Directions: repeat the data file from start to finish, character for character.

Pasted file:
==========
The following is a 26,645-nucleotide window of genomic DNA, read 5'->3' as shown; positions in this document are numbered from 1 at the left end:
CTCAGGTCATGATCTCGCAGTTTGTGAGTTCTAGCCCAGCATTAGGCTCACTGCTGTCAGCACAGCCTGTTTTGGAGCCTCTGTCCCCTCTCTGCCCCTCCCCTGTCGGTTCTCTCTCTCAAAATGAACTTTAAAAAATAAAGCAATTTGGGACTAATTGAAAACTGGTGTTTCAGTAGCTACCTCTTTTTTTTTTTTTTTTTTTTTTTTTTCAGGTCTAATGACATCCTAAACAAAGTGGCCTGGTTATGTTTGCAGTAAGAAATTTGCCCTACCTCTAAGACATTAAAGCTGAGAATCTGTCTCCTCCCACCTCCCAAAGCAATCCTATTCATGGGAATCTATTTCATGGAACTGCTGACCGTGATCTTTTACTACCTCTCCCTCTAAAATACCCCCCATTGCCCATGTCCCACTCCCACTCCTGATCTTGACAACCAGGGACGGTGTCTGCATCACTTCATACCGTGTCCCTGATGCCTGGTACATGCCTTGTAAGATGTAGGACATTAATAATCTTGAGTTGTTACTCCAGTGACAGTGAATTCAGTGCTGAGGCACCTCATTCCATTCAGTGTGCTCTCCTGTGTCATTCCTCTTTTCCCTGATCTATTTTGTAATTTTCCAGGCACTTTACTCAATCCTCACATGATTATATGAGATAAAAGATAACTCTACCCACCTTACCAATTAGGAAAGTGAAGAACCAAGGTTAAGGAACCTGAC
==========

The following is a 26,645-nucleotide window of genomic DNA, read 5'->3' as shown; positions in this document are numbered from 1 at the left end:
CTCAGGTCATGATCTCGCAGTTTGTGAGTTCTAGCCCAGCATTAGGCTCACTGCTGTCAGCACAGCCTGTTTTGGAGCCTCTGTCCCCTCTCTGCCCCTCCCCTGTCGGTTCTCTCTCTCAAAATGAACTTTAAAAAATAAAGCAATTTGGGACTAATTGAAAACTGGTGTTTCAGTAGCTACCTCTTTTTTTTTTTTTTTTTTTTTTTTTTCAGGTCTAATGACATCCTAAACAAAGTGGCCTGGTTATGTTTGCAGTAAGAAATTTGCCCTACCTCTAAGACATTAAAGCTGAGAATCTGTCTCCTCCCACCTCCCAAAGCAATCCTATTCATGGGAATCTATTTCATGGAACTGCTGACCGTGATCTTTTACTACCTCTCCCTCTAAAATACCCCCCATTGCCCATGTCCCACTCCCACTCCTGATCTTGACAACCAGGGACGGTGTCTGCATCACTTCATACCGTGTCCCTGATGCCTGGTACATGCCTTGTAAGATGTAGGACATTAATAATCTTGAGTTGTTACTCCAGTGACAGTGAATTCAGTGCTGAGGCACCTCATTCCATTCAGTGTGCTCTCCTGTGTCATTCCTCTTTTCCCTGATCTATTTTGTAATTTTCCAGGCACTTTACTCAATCCTCACATGATTATATGAGATAAAAGATAACTCTACCCACCTTACCAATTAGGAAAGTGAAGAACCAAGGTTAAGGAACCTGAC